For BYU students accustomed to the Harold B. Lee Library, Santa Clara University’s library might seem a little confusing.
At first glance there doesn’t appear to be very many books at all — just lots of open spaces with tables, chairs and couches.
So where did all the books go?
The books are still there. They’re just a little more hidden than one might expect.
Three quarters of SCU’s books are stored in their “Automated Retrieval System,” a robot-assisted storage vault located in a corner of the library. In the area, about 800,000 library items are stored in rows of metal bins two stories tall. Students can look up books on the library’s website, select the one they need and machines in the ARS retrieve it. Start to finish, the process takes less than five minutes.
The ARS is a unique solution to some logistical problems the university faced when it completely rebuilt the library in 2003. To store most of its books on standard open shelving, while still having growth capacity and open areas for students, would call for a library much too large and expensive for its space and budget.
University Librarian Elizabeth Salzer took part in the new library’s design. She said the university’s logistical constraints made it investigate ways to “value engineer,” — to cut back on the money and space — while still providing a desirable atmosphere for SCU students. This led the university to investigate automated retrieval systems at other libraries, which at the time were few.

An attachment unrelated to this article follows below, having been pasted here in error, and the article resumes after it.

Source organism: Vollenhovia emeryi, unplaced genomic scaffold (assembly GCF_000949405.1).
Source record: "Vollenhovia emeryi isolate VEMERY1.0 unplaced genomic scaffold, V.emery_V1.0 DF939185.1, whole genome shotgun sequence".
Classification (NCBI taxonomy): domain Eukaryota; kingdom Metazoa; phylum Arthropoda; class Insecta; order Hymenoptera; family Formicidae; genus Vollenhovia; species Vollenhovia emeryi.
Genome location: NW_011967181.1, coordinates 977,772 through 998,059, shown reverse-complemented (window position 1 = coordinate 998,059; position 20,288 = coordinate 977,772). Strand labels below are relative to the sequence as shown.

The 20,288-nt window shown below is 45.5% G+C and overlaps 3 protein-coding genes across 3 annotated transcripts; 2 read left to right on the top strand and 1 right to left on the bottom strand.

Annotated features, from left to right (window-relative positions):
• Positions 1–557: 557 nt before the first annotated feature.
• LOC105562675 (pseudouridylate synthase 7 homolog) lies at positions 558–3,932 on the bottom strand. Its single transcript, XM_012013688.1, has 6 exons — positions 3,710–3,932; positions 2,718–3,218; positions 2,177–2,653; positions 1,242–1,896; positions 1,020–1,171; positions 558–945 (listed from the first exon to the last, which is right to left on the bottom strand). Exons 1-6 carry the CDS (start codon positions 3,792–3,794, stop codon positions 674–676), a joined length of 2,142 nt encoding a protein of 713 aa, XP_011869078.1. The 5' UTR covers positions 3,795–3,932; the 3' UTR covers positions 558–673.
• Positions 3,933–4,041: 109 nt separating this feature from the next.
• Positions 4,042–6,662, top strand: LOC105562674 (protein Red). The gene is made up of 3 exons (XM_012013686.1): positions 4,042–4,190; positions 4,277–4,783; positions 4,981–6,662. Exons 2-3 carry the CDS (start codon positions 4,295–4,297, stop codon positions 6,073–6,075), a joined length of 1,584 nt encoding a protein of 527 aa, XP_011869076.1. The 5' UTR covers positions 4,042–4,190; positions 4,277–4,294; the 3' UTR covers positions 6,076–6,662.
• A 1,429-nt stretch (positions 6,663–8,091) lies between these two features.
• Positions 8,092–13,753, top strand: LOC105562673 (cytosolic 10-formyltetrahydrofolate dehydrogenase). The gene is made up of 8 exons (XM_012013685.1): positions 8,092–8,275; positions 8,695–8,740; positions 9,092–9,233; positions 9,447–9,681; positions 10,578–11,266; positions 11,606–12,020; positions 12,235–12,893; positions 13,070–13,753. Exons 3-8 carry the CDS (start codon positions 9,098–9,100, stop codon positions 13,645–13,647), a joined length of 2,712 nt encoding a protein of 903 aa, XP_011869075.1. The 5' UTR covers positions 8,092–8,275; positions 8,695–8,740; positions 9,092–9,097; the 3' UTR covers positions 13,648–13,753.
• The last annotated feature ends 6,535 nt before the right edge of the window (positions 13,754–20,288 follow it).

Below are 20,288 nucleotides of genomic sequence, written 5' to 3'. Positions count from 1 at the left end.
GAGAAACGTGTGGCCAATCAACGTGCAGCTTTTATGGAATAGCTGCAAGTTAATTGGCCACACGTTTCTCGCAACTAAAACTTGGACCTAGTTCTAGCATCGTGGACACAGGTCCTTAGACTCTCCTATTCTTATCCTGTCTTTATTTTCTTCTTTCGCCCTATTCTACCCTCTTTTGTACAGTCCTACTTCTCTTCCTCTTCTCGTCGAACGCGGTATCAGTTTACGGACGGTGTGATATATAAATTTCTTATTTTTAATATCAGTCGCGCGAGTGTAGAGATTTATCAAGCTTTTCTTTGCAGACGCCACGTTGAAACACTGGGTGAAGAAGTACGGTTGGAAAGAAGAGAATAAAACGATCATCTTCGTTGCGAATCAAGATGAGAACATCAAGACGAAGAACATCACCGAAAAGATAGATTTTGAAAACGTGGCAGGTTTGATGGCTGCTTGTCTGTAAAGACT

Ron Danielson, SCU’s vice provost for chief information services, oversaw much of the library redesign. He said the idea of placing the majority of library materials in ARS storage rubbed some faculty the wrong way. One faculty member published a three-page article in the Chronicle for Higher Education claiming the ARS marked the death of scholarship at SCU.
Danielson said the library has tried to make the ARS more of a convenience than an inconvenience. The library website has “virtual booklists” for books in the ARS. He said the information in the virtual booklists is still fairly limited — usually just the title and whatever cataloguing information the librarians have put in — but he expects this to improve over time.
“As we move forward with these technologies, I fully expect you’ll have an experience that’s more like Amazon,” Danielson said. “You’re going to have book covers, tables of contents. You might have an index, you might have some sample pages, and you’ll be much better able to decide whether a book that’s in the ARS is something that would be valuable to you. And that’s just a matter of higher education technology catching up with the consumer space.”
Danielson emphasized the ARS is simply one aspect of the university faculty’s larger effort to change the library from a simple storage space to one that better serves students’ needs.
“The concept of the library in higher education is changing dramatically over time,” Danielson said. “It’s not just a repository for books, it’s a place where people can come to interact around ideas. It’s a new paradigm about what a library should be, and how it should serve the needs of the campus community.”
The automated library system approach has gained popularity since SCU implemented its. According to automatedlibrarysystems.com, there are now almost 20 similar retrieval systems in university libraries across the country. Danielson said despite some initial skepticism, the library is now a huge success.
“Students stay in the building longer than they stayed in the old library,” Danielson said. “It’s become sort of a place to go when you’re not in class. And [that’s] very gratifying to those of us who were on the design team.”